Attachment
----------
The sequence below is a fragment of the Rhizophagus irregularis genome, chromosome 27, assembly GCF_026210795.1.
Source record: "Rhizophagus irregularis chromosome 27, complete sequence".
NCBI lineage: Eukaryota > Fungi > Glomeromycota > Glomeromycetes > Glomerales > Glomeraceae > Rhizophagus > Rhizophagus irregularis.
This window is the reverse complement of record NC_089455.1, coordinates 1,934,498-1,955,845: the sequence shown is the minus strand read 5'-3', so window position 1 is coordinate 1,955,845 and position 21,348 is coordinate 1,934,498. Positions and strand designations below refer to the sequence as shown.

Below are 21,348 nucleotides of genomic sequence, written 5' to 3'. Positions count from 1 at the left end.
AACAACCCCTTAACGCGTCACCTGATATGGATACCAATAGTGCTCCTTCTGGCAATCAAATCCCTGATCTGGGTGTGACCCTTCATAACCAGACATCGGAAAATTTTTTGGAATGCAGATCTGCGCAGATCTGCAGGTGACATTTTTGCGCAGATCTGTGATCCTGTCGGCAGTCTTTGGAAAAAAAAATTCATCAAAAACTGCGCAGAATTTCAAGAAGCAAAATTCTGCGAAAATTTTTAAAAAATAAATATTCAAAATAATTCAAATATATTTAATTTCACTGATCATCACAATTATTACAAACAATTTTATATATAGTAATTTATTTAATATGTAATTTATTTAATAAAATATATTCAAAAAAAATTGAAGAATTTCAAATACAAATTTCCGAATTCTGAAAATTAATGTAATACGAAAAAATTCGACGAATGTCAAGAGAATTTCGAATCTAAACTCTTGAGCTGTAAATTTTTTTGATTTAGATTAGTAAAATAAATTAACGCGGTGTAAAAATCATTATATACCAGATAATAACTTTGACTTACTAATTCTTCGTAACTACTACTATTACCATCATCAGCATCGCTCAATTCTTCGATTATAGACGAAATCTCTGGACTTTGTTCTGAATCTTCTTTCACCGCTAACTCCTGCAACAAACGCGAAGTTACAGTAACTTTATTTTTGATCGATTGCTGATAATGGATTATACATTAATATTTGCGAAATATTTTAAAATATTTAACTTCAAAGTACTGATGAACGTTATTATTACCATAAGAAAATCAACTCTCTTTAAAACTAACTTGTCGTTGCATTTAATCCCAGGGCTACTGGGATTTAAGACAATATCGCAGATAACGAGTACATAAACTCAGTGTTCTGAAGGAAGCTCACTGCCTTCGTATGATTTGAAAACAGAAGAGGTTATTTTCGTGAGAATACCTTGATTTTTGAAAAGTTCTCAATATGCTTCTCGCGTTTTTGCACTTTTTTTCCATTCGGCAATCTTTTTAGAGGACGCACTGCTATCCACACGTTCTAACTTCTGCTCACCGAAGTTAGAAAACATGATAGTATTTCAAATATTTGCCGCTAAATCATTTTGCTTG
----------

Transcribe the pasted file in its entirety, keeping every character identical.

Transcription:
The sequence below is a fragment of the Rhizophagus irregularis genome, chromosome 27, assembly GCF_026210795.1.
Source record: "Rhizophagus irregularis chromosome 27, complete sequence".
NCBI lineage: Eukaryota > Fungi > Glomeromycota > Glomeromycetes > Glomerales > Glomeraceae > Rhizophagus > Rhizophagus irregularis.
This window is the reverse complement of record NC_089455.1, coordinates 1,934,498-1,955,845: the sequence shown is the minus strand read 5'-3', so window position 1 is coordinate 1,955,845 and position 21,348 is coordinate 1,934,498. Positions and strand designations below refer to the sequence as shown.

Below are 21,348 nucleotides of genomic sequence, written 5' to 3'. Positions count from 1 at the left end.
AACAACCCCTTAACGCGTCACCTGATATGGATACCAATAGTGCTCCTTCTGGCAATCAAATCCCTGATCTGGGTGTGACCCTTCATAACCAGACATCGGAAAATTTTTTGGAATGCAGATCTGCGCAGATCTGCAGGTGACATTTTTGCGCAGATCTGTGATCCTGTCGGCAGTCTTTGGAAAAAAAAATTCATCAAAAACTGCGCAGAATTTCAAGAAGCAAAATTCTGCGAAAATTTTTAAAAAATAAATATTCAAAATAATTCAAATATATTTAATTTCACTGATCATCACAATTATTACAAACAATTTTATATATAGTAATTTATTTAATATGTAATTTATTTAATAAAATATATTCAAAAAAAATTGAAGAATTTCAAATACAAATTTCCGAATTCTGAAAATTAATGTAATACGAAAAAATTCGACGAATGTCAAGAGAATTTCGAATCTAAACTCTTGAGCTGTAAATTTTTTTGATTTAGATTAGTAAAATAAATTAACGCGGTGTAAAAATCATTATATACCAGATAATAACTTTGACTTACTAATTCTTCGTAACTACTACTATTACCATCATCAGCATCGCTCAATTCTTCGATTATAGACGAAATCTCTGGACTTTGTTCTGAATCTTCTTTCACCGCTAACTCCTGCAACAAACGCGAAGTTACAGTAACTTTATTTTTGATCGATTGCTGATAATGGATTATACATTAATATTTGCGAAATATTTTAAAATATTTAACTTCAAAGTACTGATGAACGTTATTATTACCATAAGAAAATCAACTCTCTTTAAAACTAACTTGTCGTTGCATTTAATCCCAGGGCTACTGGGATTTAAGACAATATCGCAGATAACGAGTACATAAACTCAGTGTTCTGAAGGAAGCTCACTGCCTTCGTATGATTTGAAAACAGAAGAGGTTATTTTCGTGAGAATACCTTGATTTTTGAAAAGTTCTCAATATGCTTCTCGCGTTTTTGCACTTTTTTTCCATTCGGCAATCTTTTTAGAGGACGCACTGCTATCCACACGTTCTAACTTCTGCTCACCGAAGTTAGAAAACATGATAGTATTTCAAATATTTGCCGCTAAATCATTTTGCTTG